Burnout is bad for business. For the workers it can be even worse.
Overworked warehouse associates are quitting their jobs like never before. As peak volumes pressure warehouses into meeting demand, more workers are at risk of burning out.
Burnout puts employees under serious mental and physical stress. From the business standpoint, it also eats away at productivity and profit. Here are five reasons why burnout could be the cause of your warehouse's struggling bottom line.
1. When employees burn out, their work does too
During the busiest times of the year, like the holiday season, warehouses are under even more pressure to perform. While demand increases, so does physical and emotional stress around the warehouse. If workloads aren't carefully managed, workers can burn out fast.
The result can be catastrophic for both the business and the worker. On top of mental stress and exhaustion, warehouse productivity takes a big hit, too. The irony of peak volume is that the harder employees are worked, the more difficult it is to stay productive.
2. Burned out workers are disengaged from the job
Once warehouse associates begin experiencing burnout, it's a slippery slope into disengagement. Workplace performance takes a backseat when an employee starts to question their passion for the job.
According to Gallup, only 20% of workers globally are engaged in their jobs. Workers who are actively engaged, Gallup claims, are much more productive, profitable and safe in the workplace. Of course, disengaged employees are much the opposite — far more damaging to the bottom line.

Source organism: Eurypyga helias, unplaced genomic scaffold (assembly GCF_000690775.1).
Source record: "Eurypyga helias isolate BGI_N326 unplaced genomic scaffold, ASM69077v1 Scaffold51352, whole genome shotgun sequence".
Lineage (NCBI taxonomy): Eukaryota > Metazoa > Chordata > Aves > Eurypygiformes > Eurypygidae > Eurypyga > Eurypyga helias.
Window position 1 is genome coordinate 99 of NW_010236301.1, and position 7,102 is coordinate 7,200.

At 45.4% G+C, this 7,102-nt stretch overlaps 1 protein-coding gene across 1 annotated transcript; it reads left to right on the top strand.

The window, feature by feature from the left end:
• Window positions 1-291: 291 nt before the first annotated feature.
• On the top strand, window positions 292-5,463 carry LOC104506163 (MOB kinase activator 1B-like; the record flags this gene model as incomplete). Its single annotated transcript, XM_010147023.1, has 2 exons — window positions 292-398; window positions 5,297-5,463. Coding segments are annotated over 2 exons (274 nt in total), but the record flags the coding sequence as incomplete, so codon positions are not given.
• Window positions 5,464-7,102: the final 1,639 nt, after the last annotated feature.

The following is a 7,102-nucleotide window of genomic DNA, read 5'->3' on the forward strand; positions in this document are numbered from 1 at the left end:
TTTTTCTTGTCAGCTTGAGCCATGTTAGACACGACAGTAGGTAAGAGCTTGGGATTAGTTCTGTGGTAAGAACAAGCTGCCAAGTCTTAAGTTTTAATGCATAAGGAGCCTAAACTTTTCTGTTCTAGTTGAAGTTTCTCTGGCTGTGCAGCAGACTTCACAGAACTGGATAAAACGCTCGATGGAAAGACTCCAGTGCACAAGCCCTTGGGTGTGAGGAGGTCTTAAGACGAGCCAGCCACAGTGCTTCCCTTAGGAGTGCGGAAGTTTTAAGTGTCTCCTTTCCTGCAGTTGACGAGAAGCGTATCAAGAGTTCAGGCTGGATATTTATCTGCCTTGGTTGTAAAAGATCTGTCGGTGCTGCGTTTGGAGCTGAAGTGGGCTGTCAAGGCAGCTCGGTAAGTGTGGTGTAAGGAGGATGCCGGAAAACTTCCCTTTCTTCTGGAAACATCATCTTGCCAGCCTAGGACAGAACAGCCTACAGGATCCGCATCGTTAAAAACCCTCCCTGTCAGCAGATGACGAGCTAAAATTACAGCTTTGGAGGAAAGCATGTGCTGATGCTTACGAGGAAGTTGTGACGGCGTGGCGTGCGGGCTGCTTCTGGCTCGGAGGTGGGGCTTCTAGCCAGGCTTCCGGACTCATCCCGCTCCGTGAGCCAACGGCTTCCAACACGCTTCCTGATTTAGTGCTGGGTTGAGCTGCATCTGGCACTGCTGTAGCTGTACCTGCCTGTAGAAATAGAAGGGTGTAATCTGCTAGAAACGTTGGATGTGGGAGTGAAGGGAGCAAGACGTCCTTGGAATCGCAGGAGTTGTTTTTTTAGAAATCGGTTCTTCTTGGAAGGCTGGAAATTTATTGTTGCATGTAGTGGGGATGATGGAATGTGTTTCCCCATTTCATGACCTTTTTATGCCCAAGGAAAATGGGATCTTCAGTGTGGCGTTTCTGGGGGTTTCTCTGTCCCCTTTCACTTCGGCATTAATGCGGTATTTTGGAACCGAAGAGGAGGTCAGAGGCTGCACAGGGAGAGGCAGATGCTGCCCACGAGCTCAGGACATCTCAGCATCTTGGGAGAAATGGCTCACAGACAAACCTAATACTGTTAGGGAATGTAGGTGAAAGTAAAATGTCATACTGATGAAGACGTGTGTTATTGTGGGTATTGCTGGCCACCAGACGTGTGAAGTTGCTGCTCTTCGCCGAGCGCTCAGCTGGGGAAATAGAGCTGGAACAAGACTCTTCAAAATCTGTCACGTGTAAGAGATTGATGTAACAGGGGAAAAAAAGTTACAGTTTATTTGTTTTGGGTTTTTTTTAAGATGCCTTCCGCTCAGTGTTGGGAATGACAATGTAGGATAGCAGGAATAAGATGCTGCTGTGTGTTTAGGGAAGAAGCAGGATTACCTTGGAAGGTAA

3. Cynical attitudes are tanking workplace morale
Burned out employees are understandably less happy at work. They often feel overworked, directionless and misunderstood.
Even worse, those attitudes can spread throughout the warehouse and tank employee morale. Managers who regularly communicate with staff and maintain a good attitude and open dialogue will notice a positive impact on workplace sentiment. Making employees feel heard and valued will do wonders for your business' end goal.
4. Exhaustion could be a risk to safety
Employee burnout isn't just about workplace stress. There are serious physical considerations to take into account.
According to the Mayo Clinic, one of the leading symptoms of burnout is fatigue. Exhausted workers are less in control of their actions and a threat to safety. In warehouses where heavy machinery is inherently dangerous, fatigued operators could put themselves and others in danger.
Not only could burnout lead to accidents, but it can be disastrous for compliance. Warehouses need to adhere to strict regulations and standards. Any workplace riddled with burnout is prime for noncompliance, which could result in substantial regulatory sanctions or fines.
5. Employees are costly to replace
When workloads are too much and stress piles up, workers are much more likely to leave their jobs. For warehouses, this should be especially concerning during an ongoing labor shortage that plagues the supply chain.
In addition to their lost productivity, the cost of recruiting, training and onboarding a new hire becomes burdensome to the business. In some cases, the cost of losing a worker to burnout can exceed a large portion of their yearly salary.
Of course, these expenses eat away at the bottom line. But if your warehouse gets ahead of burnout, you'll keep both your business and your workforce safe.